The NHS suspended more services than almost any other nation in Europe in the first year of the pandemic, new figures show.
Cancer-related surgeries in the UK fell by more than a quarter (26%) in 2020 compared to 2019, according to data from the OECD and the European Commission.
It was the second-highest drop among the 30 countries included in the Health at a Glance 2022 report, behind only Romania, which saw a 30 percent drop.
In comparison, Denmark hardly recorded any disruptions in cancer surgery, with a decrease of 0.6 percent in 2020 compared to the previous year.
The UK saw the biggest drop in cancer-related hysterectomies, down 36 percent, compared with an average 19 percent drop across the 21 EU countries included in the analysis.
Vital cancer surgery postponed
It comes after key cancer appointments and surgeries were postponed or canceled early in the pandemic as the NHS moved to an emergency basis.
Cancer charities have warned there are tens of thousands of “missing” cancer cases as a result.
In England alone, around 30,000 fewer people started their first cancer treatment between March and August 2020 than in 2019, according to Macmillan.
While NHS data shows 38,000 fewer patients will be diagnosed with cancer in England in 2020.
The report’s authors said the impact of a pandemic public health disruption is “difficult to quantify accurately because it has affected most of the population and because some of those impacts will continue for many years to come.”
“For example, disruptions to cancer screening and early detection programs will result in more cancers being diagnosed at a later time and a reduced likelihood of survival,” they said.
Data from the Office for Health Improvement and Disparities (OHID) shows that there have been almost 900 more deaths in people with cancer since September than would be expected at this time of year.
In EU countries, 2 million fewer non-urgent surgeries such as cataract and hip and knee surgeries were performed in 2020 compared to 2019.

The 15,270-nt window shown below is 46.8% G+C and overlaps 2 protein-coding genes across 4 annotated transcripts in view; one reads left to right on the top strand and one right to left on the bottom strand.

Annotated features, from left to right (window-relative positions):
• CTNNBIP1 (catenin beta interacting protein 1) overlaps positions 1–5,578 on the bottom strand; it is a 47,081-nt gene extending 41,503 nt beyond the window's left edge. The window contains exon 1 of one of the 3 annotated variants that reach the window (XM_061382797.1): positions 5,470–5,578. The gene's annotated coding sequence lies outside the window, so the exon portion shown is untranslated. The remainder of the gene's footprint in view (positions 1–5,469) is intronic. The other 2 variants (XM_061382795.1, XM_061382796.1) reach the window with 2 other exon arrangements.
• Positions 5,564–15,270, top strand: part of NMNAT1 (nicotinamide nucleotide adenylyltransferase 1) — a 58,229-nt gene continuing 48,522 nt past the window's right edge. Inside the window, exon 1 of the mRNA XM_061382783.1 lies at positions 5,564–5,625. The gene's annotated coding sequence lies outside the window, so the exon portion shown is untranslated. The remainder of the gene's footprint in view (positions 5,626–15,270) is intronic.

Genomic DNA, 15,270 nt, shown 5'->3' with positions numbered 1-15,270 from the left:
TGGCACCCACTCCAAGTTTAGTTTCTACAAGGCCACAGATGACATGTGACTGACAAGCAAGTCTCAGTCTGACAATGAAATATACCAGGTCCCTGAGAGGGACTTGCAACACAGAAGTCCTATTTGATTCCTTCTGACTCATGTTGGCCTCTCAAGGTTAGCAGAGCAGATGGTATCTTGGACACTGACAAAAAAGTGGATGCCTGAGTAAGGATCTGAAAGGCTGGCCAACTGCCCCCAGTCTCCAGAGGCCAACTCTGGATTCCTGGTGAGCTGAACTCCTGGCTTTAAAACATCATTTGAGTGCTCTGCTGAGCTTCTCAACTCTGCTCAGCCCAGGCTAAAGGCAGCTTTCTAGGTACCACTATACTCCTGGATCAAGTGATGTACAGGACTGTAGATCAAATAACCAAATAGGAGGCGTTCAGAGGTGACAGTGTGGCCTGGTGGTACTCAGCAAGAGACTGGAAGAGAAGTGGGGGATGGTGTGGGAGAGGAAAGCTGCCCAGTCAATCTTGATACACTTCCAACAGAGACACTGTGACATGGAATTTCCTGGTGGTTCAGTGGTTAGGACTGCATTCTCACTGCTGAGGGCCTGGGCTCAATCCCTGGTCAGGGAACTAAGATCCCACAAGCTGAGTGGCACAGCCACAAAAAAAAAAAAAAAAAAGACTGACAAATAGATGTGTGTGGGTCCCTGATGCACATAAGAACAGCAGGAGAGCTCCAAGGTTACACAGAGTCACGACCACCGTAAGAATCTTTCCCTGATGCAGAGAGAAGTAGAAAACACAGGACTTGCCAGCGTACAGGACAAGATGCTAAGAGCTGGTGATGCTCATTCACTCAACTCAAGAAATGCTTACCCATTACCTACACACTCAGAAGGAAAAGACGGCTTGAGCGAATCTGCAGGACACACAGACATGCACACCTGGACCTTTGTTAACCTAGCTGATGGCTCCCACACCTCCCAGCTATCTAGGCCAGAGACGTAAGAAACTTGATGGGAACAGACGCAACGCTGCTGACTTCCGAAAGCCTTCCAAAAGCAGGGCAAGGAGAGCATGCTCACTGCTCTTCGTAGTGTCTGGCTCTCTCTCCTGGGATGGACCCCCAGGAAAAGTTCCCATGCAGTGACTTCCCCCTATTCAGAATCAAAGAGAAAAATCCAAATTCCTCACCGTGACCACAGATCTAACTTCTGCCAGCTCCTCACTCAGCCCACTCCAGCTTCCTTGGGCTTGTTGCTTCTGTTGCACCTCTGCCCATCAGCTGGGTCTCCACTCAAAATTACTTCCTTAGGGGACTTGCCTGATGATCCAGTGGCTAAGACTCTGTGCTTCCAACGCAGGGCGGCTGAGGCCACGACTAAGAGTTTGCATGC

The authors conclude: “This ‘missing volume’ of surgery has increased wait times for patients requiring surgery and increased patient dissatisfaction.
“Many EU countries have allocated additional funds to address these backlogs, but the main obstacle to expanding the volume of procedures has been the lack of health workers.
“Incentives were given for employees to work longer hours, but these clearly had limitations and risked leading to burnout and termination.”
The OECD report shows the UK more than halved the number of hip and knee surgeries in the first year of the pandemic, the highest rate for any country in the comparison.
Operations fell 56 percent in 2020 compared to 2019, followed by Romania and Hungary, where they fell 33 percent.
Germany saw an 8 percent drop compared to 2019, while hip and knee surgeries in Switzerland remained relatively stable with a drop of just 1 percent.
The UK was one of just four countries in the report to have had “major disruptions” to diagnostic scans and MRIs.
Compared to 2019, the number of procedures performed fell by 15 percent in the UK, 41 percent in Greece, 17 percent in Lithuania, 12 percent in Italy and 11 percent in Spain.
In Germany, vital scans for diagnosing diseases such as brain tumors fell by just 0.3 percent.
More than 460,000 patients are currently waiting longer than the six-week target for a key diagnostic test in England.